DCC is a full service agency that bridges the gap from strategy to execution reaching multicultural, multilingual audiences effectively. We are located in Chicago and Decatur, IL and certified both as an Illinois Women-Owned Business Enterprise (WBE) and by the Women’s Business Enterprise National Council (WBENC).

As reported on Yahoo! Finance, Markets Insider, AP News, Benzinga, MarketWatch, Daily Herald

Looking Forward: 2021

A look back at 2020 and a look forward into 2021 with Melissa Amedeo

In a pandemic year, advertising became more important than ever. While some companies may have looked to cut media spending, those who continued to advertise likely saw huge benefits in staying in-market with their messaging in 2020. Understanding audience behaviors and leveraging insights will continue to be critical to successful marketing in 2021.

Q: What were some of the strategies companies used in 2020 and how do you see those strategies continuing into 2021?

  1. One of the largest trends I saw was related to influencer marketing.  
  • A shining example that sticks in my mind is the skateboarder drinking Ocean Spray cranberry juice while singing a Fleetwood Mac song. The video went viral and was turned into a TV commercial. I loved the spirit and recognition Nathan Apodaca received from his original video. Social engagements by both Ocean Spray and Mick Fleetwood were even included in the ad that was produced.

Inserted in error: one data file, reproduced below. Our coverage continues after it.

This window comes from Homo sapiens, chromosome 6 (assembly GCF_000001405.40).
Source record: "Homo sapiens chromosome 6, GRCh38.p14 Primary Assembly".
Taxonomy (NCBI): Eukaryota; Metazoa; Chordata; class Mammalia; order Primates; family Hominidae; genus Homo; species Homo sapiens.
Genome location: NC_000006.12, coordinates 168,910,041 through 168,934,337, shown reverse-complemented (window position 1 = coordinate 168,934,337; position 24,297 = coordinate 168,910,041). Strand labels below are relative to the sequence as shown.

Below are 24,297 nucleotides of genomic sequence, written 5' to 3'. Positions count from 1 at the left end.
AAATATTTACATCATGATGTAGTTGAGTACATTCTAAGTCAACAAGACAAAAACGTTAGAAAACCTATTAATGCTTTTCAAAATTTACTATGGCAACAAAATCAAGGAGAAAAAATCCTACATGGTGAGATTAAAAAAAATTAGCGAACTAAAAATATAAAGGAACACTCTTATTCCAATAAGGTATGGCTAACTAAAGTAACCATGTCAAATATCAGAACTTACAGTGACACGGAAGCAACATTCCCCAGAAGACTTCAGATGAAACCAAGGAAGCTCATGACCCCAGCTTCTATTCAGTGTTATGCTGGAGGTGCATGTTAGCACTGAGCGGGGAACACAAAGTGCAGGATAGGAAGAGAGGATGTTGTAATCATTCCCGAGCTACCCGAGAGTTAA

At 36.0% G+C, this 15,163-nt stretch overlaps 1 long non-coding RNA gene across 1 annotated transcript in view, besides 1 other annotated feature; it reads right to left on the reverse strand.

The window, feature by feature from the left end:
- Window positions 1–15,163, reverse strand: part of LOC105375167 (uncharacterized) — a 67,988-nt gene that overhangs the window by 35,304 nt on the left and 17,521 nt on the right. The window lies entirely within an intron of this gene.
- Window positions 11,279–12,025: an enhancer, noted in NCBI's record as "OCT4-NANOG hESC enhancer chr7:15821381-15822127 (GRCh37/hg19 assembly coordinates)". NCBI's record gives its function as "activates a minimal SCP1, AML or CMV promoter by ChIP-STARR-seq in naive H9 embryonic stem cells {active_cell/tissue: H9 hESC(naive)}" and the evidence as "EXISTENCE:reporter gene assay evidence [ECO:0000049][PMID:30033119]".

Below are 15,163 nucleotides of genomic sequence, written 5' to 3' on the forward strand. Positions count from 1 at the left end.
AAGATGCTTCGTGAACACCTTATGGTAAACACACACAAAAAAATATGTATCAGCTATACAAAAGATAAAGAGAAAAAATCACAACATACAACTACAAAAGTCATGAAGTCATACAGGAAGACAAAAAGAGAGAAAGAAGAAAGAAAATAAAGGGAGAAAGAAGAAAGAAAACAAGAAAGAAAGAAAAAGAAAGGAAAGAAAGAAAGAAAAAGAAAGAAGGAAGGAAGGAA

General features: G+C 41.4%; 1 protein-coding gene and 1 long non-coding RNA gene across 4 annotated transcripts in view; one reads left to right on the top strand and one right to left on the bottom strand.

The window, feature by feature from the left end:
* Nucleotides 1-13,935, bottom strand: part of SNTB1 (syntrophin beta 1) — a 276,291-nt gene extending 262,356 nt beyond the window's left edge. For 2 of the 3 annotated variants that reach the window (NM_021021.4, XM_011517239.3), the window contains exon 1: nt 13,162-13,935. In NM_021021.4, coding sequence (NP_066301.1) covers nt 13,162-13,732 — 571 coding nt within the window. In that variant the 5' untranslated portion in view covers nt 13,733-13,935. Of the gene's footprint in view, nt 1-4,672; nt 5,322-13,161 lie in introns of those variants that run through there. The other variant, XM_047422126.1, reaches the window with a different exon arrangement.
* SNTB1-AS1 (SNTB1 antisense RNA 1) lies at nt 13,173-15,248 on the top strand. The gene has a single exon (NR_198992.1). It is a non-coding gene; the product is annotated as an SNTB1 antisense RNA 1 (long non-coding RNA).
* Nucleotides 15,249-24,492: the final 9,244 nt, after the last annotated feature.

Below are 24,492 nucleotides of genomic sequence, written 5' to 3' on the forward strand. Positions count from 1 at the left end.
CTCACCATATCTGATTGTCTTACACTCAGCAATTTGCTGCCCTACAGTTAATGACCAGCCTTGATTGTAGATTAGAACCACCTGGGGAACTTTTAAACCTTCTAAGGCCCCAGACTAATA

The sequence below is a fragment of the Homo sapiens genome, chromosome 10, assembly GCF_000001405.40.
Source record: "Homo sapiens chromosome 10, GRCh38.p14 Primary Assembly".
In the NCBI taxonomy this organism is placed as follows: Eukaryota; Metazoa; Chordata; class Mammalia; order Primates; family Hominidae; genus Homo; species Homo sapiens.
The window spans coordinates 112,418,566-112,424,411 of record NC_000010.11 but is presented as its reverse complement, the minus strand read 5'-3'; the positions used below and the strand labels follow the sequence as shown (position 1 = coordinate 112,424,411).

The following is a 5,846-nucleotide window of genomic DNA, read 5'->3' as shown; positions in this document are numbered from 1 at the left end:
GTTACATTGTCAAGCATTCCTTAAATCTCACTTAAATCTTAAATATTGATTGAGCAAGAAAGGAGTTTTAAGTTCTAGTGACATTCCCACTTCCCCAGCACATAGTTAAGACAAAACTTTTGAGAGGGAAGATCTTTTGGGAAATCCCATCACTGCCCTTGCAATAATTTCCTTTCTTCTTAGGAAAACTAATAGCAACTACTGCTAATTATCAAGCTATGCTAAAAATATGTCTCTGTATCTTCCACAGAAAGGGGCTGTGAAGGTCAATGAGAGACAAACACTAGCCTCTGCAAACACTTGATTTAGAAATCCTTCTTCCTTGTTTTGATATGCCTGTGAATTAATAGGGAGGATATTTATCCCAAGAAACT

• At DCC, we saw the need to shift to influencer marketing with our 2020 US Census work as well.  When the pandemic hit, the door-to-door grassroots marketing efforts were affected. Utilizing a network of over 360 community organizations throughout the state of Illinois, we were able to produce videos that could be used in digital marketing campaigns. These community influencers represented people across the state of Illinois as they talked about the social issues that were most important to diverse population segments. The city of Chicago alone has 77 local neighborhoods—each with their own community issues, concerns, and influences.

Influencer marketing will continue to grow in 2021, and TikTok is a platform that is becoming increasingly relevant. TikTok may primarily be a GenZ platform, but with 80% of these users influencing their parents’ purchases and 47% of TikTok users making a purchase based on what they saw in TikTok content (TikTok: For Business X AdAge Studio 30), understanding the power of this social platform will be critical in the upcoming year.

  1. A second trend we saw in 2020 with more people being home was the explosion of Over the Top TV (OTT)
  • The pandemic accelerated the trend of people leaving pay TV for streaming services such as HULU, Netflix, Disney+, Roku, Amazon Fire, etc.  
  • This created a vast opportunity for advertisers to shift to these platforms as pay TV households are expected to continue to decline. The number of US Pay TV households will decline 7.5% to 77.6 million this year. The non-pay TV household total, which combines cord-cutters and cord-nevers, will reach 51.7 million. (US Digital Video 2020 Pandemic Boosts Streaming Video View, emarketer)